Desegregation Plan: Eliminate All Gifted Programs in New York
A group appointed by Mayor Bill de Blasio proposed seismic changes to the nationís largest school system.
By Eliza Shapiro
New York Times
Aug. 26, 2019

For years, New York City has essentially maintained two parallel public school systems.

A group of selective schools and programs geared to students labeled gifted and talented is filled mostly with white and Asian children. The rest of the system is open to all students and is predominantly black and Hispanic.

Now, a high-level panel appointed by Mayor Bill de Blasio is recommending that the city do away with most of these selective programs in an effort to desegregate the system, which has 1.1 million students and is by far the largest in the country.

Mr. de Blasio, who has staked his mayoralty on reducing inequality, has the power to adopt some or all of the proposals without input from the State Legislature or City Council. If he does, the decision would fundamentally reshape a largely segregated school system and could reverberate in school districts across the country.

The mayor will now be thrust into the center of a sensitive debate about race and class at home, even as he is straining to stand out in a crowded field of Democratic contenders for president.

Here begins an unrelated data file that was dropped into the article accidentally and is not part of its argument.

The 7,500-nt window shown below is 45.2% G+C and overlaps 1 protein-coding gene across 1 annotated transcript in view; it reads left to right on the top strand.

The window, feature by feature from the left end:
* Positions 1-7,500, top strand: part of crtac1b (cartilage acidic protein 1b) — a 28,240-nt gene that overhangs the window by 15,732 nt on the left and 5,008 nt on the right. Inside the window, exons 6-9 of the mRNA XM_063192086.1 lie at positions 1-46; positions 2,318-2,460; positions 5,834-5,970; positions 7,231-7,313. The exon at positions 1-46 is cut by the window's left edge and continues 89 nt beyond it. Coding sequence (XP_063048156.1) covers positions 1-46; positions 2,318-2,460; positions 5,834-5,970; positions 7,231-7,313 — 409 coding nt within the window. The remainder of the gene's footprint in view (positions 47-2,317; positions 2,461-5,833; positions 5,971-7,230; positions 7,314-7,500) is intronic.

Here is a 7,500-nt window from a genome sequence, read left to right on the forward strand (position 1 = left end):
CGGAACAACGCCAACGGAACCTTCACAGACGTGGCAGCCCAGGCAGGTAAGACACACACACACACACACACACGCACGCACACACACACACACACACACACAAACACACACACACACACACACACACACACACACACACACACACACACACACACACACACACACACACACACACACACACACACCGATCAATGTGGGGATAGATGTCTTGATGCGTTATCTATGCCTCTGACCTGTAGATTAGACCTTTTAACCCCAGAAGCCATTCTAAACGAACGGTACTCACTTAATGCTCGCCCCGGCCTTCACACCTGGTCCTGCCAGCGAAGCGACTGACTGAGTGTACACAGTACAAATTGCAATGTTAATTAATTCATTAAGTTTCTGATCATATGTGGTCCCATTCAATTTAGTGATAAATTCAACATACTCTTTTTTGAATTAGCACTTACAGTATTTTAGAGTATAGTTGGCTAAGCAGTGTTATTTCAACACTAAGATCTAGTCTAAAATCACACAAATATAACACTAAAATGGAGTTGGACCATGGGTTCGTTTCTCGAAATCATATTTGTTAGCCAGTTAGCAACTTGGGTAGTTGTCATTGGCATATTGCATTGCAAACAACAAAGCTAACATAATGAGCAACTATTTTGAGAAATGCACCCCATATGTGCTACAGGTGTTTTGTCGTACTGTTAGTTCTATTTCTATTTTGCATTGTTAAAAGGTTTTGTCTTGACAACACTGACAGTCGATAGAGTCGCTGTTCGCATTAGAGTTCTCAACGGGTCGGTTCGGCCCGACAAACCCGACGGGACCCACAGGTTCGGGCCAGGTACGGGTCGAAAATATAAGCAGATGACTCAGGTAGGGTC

He risks alienating tens of thousands of mostly white and Asian families whose children are enrolled in the gifted programs and selective schools. If a substantial number of those families leave the system, it would be even more difficult to achieve integration.

The proposals, contained in a report to be released on Tuesday, may also face opposition from some middle-class black and Hispanic families that have called for more gifted programs in mostly minority neighborhoods as a way to offer students of color more access to high-quality schools.

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This is an awful idea. A program for gifted students must screen for giftedness, and racial disparities in the students selected do nor proved that the selection process was unfair. Much research has shown that IQ tests are not racially biased in the sense of making biased predictions of outcomes related to IQ.